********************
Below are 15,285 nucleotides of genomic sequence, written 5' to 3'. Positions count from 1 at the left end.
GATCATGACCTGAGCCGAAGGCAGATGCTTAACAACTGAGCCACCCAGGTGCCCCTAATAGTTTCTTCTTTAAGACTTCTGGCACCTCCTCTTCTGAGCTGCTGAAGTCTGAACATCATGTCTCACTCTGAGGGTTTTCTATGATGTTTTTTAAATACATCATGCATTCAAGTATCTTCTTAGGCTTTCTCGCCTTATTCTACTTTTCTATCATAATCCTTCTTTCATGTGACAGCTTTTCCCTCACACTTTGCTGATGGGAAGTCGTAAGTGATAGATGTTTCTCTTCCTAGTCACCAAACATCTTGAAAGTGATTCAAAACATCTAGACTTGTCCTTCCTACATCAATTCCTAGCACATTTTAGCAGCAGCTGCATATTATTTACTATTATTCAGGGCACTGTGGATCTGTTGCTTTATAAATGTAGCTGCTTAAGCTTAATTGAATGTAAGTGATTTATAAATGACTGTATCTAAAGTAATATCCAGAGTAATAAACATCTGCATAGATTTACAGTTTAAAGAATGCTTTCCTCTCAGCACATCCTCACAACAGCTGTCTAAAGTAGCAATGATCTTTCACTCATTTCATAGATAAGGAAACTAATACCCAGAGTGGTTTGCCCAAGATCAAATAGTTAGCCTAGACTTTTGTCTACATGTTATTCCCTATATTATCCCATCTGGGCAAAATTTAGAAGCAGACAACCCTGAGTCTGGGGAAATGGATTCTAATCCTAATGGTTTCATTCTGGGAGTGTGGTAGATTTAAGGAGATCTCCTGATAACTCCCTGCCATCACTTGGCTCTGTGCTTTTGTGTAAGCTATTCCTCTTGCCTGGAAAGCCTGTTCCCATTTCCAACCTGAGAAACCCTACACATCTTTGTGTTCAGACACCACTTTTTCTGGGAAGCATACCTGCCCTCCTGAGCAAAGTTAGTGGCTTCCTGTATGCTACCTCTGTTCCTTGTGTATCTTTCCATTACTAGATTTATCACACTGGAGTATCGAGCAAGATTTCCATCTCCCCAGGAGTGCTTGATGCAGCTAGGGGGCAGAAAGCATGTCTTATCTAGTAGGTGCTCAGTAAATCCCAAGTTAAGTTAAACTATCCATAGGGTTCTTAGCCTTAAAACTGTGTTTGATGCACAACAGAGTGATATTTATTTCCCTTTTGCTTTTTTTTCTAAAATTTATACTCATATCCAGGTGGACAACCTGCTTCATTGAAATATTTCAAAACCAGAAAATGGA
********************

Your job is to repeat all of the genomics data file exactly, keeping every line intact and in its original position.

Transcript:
Below are 15,285 nucleotides of genomic sequence, written 5' to 3'. Positions count from 1 at the left end.
GATCATGACCTGAGCCGAAGGCAGATGCTTAACAACTGAGCCACCCAGGTGCCCCTAATAGTTTCTTCTTTAAGACTTCTGGCACCTCCTCTTCTGAGCTGCTGAAGTCTGAACATCATGTCTCACTCTGAGGGTTTTCTATGATGTTTTTTAAATACATCATGCATTCAAGTATCTTCTTAGGCTTTCTCGCCTTATTCTACTTTTCTATCATAATCCTTCTTTCATGTGACAGCTTTTCCCTCACACTTTGCTGATGGGAAGTCGTAAGTGATAGATGTTTCTCTTCCTAGTCACCAAACATCTTGAAAGTGATTCAAAACATCTAGACTTGTCCTTCCTACATCAATTCCTAGCACATTTTAGCAGCAGCTGCATATTATTTACTATTATTCAGGGCACTGTGGATCTGTTGCTTTATAAATGTAGCTGCTTAAGCTTAATTGAATGTAAGTGATTTATAAATGACTGTATCTAAAGTAATATCCAGAGTAATAAACATCTGCATAGATTTACAGTTTAAAGAATGCTTTCCTCTCAGCACATCCTCACAACAGCTGTCTAAAGTAGCAATGATCTTTCACTCATTTCATAGATAAGGAAACTAATACCCAGAGTGGTTTGCCCAAGATCAAATAGTTAGCCTAGACTTTTGTCTACATGTTATTCCCTATATTATCCCATCTGGGCAAAATTTAGAAGCAGACAACCCTGAGTCTGGGGAAATGGATTCTAATCCTAATGGTTTCATTCTGGGAGTGTGGTAGATTTAAGGAGATCTCCTGATAACTCCCTGCCATCACTTGGCTCTGTGCTTTTGTGTAAGCTATTCCTCTTGCCTGGAAAGCCTGTTCCCATTTCCAACCTGAGAAACCCTACACATCTTTGTGTTCAGACACCACTTTTTCTGGGAAGCATACCTGCCCTCCTGAGCAAAGTTAGTGGCTTCCTGTATGCTACCTCTGTTCCTTGTGTATCTTTCCATTACTAGATTTATCACACTGGAGTATCGAGCAAGATTTCCATCTCCCCAGGAGTGCTTGATGCAGCTAGGGGGCAGAAAGCATGTCTTATCTAGTAGGTGCTCAGTAAATCCCAAGTTAAGTTAAACTATCCATAGGGTTCTTAGCCTTAAAACTGTGTTTGATGCACAACAGAGTGATATTTATTTCCCTTTTGCTTTTTTTTCTAAAATTTATACTCATATCCAGGTGGACAACCTGCTTCATTGAAATATTTCAAAACCAGAAAATGGA